Now I know some of you may be thinking “why do we have to ask if you are there listening?” and I am so glad you asked that question! This harkens back to the conversation about expectations. It isn’t your Doulas job to speak for you. We literally can not speak for you. That honestly brings a whole shart ton of liability issues that I assure you our insurance doesn’t cover and we aren’t interested in. We can let you know there is more to discuss with your care providers and how to bring it up confidently, but we can’t say it for you. Your body. Your birth. Your family. Your support partner. Your decisions. It’s our job to have educated you in advance. It is our job to make sure we are teaching you from the most current, evidence based, research available to us. It’s our job to listen, to soothe, to comfort. We wear a lot of hats. None of those hats cover speaking for our clients. When our clients are in labor, sometimes various augmentations are offered that don’t jive with their hopes and expectations of their labor. This is an opportunity for us as Doulas to encourage our families to take a timeout to reevaluate the risks and benefits of what is being offered. Just because it wasn’t initially desired, does not mean there is no place for it in the delivery room.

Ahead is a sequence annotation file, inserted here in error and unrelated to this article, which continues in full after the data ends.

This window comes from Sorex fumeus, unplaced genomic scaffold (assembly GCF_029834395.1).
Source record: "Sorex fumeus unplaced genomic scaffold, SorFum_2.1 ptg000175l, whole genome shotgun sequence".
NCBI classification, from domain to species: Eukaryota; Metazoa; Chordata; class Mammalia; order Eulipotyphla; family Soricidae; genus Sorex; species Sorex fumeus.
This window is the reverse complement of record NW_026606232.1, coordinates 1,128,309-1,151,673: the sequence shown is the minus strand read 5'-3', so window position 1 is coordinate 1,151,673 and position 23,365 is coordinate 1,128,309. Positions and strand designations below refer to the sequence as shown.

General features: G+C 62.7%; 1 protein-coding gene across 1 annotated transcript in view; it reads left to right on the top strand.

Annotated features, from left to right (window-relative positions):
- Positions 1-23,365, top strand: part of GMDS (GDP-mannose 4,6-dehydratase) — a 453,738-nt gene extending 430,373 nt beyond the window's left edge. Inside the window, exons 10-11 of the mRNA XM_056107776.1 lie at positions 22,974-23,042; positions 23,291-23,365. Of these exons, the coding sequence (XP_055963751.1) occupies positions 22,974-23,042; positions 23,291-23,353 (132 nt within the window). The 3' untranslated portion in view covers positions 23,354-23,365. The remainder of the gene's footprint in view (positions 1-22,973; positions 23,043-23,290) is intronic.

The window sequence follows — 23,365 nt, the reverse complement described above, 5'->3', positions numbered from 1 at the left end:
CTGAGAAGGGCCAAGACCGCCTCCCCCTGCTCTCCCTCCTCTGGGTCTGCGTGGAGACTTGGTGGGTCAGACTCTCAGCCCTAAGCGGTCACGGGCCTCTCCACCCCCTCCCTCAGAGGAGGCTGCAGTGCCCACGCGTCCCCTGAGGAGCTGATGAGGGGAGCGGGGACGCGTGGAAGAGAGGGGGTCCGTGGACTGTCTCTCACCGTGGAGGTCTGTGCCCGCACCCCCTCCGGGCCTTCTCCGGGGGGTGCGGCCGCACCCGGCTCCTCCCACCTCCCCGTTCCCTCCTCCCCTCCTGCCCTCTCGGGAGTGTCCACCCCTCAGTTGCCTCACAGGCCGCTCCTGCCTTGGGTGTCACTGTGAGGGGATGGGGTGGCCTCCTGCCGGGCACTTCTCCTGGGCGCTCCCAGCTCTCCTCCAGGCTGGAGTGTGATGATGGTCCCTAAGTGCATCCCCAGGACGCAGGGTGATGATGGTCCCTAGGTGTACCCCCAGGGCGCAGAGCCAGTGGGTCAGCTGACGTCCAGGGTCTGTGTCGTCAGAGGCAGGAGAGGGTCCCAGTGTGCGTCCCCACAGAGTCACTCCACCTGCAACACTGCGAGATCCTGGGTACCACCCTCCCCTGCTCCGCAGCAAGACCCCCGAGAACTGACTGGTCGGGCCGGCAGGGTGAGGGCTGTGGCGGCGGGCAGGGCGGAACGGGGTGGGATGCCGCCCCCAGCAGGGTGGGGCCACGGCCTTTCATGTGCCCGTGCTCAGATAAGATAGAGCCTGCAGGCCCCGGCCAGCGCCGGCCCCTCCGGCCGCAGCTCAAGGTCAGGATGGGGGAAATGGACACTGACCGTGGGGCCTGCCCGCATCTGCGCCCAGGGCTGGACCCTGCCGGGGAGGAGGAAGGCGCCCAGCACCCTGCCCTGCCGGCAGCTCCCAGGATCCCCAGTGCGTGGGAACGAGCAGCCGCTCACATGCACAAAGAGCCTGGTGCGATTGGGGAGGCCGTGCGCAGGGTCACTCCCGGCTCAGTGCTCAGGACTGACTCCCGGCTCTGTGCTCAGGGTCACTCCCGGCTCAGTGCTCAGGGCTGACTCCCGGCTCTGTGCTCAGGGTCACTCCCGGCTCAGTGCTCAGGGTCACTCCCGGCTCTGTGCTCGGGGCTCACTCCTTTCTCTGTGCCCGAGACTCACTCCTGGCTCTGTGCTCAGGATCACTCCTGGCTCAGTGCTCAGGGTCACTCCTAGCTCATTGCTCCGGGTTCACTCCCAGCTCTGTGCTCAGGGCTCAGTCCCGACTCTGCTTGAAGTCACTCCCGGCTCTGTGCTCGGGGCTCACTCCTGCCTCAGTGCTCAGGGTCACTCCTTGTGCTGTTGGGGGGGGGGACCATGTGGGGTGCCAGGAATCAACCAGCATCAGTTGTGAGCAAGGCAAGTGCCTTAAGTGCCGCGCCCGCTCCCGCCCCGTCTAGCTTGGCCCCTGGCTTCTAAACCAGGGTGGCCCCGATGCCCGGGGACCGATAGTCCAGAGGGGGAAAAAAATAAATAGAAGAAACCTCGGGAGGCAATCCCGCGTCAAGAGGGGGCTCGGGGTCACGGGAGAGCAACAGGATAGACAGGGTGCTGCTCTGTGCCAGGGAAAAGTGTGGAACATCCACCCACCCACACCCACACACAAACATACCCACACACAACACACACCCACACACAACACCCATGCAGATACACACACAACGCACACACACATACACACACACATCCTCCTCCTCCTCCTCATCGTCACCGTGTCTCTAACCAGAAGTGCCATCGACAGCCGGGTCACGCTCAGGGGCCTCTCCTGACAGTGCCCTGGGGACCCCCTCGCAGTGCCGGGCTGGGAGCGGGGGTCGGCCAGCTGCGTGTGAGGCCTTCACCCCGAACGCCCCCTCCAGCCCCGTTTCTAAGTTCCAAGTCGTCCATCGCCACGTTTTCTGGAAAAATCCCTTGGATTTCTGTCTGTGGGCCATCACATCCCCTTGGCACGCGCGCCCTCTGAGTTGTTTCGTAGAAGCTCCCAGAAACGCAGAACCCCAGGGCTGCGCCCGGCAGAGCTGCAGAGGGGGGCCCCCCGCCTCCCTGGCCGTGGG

One of the most important items to take away from this to have an honest, open line of communication not only with your Doulas, but your support partner as well. You need to sit together in the discomfort and talk about how you would cope with an unplanned cesarean. You need to have a conversation about pain relief beyond “I’ll just see how it goes when I get there!” You need to push beyond what you consider your “ideal birth.” You both need to be on the same page so if we can’t be there (yay Covid) no-one will be caught off guard by the bombardment of decisions you have to make from the moment you walk in the door.

When you prepare for a test, do you only study the material you like the most? Or do you cover everything just in case? Part of setting realistic expectations surrounding labor and delivery (and PARENTING in general) is knowing that plans change. Accepting that although things may not have gone exactly how you initially anticipated, you were given all of the information you needed to make an educated decision that makes sense for you and your family. Doulas walk you through all of that.

That’s what Doulas do.

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1 Comment

  1. Joni Parlman

    Abby thank you! Our friend is going to have her baby at my house,we agreed on this yesterday! Your article has opened my eyes for things we need to discuss ahead of time with her, her doula, husband etc! I’ll be calling you to help me in asking the right questions about her wishes, expectations, and unplanned directions ! Love you, Aunt Joan